World Bulletin/News Desk
Hundreds of Kenyans on Tuesday demonstrated outside President Uhuru Kenyatta's office in Nairobi to protest what they describe as the government's failure to contain growing insecurity.
Demonstrators included opposition members of parliament and senators, university students, activists and ordinary Kenyans.
They carried placards calling for the resignation of Police Inspector-General David Kimaiyo and Interior Cabinet Secretary Joseph Ole Lenku, whose portfolio includes internal security.
"We are tired of statements that do not lead anywhere. We want to make a difference," Reson Sindiyo, a prominent activist who attended the protest, told The Anadolu Agency.
"We want to be heard by our government, to listen to what the wananchi ['the public' in Swahili] is saying. We are here because we are tired," said Sindiyo.
Livingstone Ngugi, chairperson of the Kenya Youth Patriot, an NGO, pleaded with the government to step up security in areas prone to Al-Shabaab attacks, the latest of which left 28 people dead in the northeastern town of Mandera on Saturday.
"The government is doing much, but not enough. And we need to know two things: that security is everyone's responsibility and… we are fighting a bigger enemy," Ngugi said. "And everyone should be involved in it."
However, there was also a counter-demonstration by government supporters.
Brian Omondi, who took part in the pro-government rally, said the cabinet was already doing its utmost to battle terrorists.
"I am here to support the government concerning security. I am supporting the government. What I would like to tell the government: they should tighten up the security system," Omondi told AA.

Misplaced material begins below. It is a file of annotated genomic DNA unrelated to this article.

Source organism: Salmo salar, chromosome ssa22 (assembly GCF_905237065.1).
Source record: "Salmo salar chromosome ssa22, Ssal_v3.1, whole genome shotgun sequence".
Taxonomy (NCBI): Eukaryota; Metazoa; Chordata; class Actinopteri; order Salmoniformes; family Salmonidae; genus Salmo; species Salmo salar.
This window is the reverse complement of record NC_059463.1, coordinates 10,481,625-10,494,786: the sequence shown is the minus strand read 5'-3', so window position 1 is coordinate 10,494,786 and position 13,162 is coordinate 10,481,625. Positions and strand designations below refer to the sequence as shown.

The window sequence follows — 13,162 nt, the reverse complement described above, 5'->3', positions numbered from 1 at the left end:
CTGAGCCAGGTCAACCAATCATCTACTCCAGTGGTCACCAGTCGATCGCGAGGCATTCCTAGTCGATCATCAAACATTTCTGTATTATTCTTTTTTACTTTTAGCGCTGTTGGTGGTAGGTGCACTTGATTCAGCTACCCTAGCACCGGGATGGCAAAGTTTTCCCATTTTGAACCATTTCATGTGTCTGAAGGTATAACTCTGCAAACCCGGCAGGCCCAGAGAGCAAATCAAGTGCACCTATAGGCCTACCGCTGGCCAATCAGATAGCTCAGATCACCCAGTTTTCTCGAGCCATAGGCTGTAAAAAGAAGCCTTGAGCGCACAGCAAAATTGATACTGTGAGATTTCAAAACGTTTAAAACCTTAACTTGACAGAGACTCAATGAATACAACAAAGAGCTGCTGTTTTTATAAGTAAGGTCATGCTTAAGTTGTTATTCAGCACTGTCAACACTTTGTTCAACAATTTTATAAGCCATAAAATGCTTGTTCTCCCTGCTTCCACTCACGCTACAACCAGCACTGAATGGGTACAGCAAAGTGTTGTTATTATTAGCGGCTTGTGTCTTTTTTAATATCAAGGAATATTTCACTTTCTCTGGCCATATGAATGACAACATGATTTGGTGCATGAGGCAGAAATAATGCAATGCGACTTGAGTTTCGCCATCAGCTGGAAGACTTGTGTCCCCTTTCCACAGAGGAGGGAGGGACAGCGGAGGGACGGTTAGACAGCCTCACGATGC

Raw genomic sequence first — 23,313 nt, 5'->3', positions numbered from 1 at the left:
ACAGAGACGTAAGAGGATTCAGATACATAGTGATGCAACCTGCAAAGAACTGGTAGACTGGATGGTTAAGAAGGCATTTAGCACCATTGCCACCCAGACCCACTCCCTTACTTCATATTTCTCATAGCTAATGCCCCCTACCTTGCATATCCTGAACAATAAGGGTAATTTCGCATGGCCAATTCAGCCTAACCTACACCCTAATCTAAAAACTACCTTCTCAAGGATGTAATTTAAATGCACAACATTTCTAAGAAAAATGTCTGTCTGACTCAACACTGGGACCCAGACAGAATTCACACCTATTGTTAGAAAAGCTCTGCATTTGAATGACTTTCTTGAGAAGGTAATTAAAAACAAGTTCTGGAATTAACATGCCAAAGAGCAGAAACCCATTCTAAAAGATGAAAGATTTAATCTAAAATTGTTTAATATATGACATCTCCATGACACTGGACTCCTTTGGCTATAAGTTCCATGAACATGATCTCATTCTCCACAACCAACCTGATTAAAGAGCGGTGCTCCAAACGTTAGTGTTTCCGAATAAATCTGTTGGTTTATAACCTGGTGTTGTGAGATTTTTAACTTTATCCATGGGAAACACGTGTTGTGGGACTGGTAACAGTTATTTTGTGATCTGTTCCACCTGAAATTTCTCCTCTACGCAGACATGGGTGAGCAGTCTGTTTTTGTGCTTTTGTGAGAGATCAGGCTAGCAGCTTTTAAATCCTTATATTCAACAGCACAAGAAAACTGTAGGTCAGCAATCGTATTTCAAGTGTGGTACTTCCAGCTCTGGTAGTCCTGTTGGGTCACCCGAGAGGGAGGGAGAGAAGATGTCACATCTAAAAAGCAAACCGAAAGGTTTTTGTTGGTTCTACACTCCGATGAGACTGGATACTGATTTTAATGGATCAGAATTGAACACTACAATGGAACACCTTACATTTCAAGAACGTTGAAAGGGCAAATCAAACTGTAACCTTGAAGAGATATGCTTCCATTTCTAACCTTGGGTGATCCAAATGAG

Reacting to the protests, a spokesman for Kenya's Interior Ministry, Mwenda Njoka, told AA: "The constitution gives the people of Kenya the right and freedom to demonstrate on a variety of issues. We are happy that the protests ended peacefully."
Commenting on protestors' demands for the resignation of top security officials Kimaiyo and Lenku, Njoka said: "The problem we have in the security sector is much deeper than the two individuals that protestors want to resign. Their resignation will not change anything."
Saturday's attack, which prompted the protests, saw militants ambush a bus in Mandera County near the Kenya-Somali border and force passengers to disembark. The militants then separated Muslim passengers from non-Muslims before opening fire on the latter at close range, killing 28 people.
Most of those killed were young teachers returning home for Christmas vacation.
Al-Shabaab later claimed responsibility for the attack, saying it was in retaliation for the arrest of dozens of Muslim youths and the government's closure of three mosques in the coastal city of Mombasa following the seizure of an assortment of weapons and literature.
In retaliation, Lenku announced last Sunday that government troops had killed over 115 Al-Shabaab militants.
Last Mod: 25 Kasım 2014, 17:16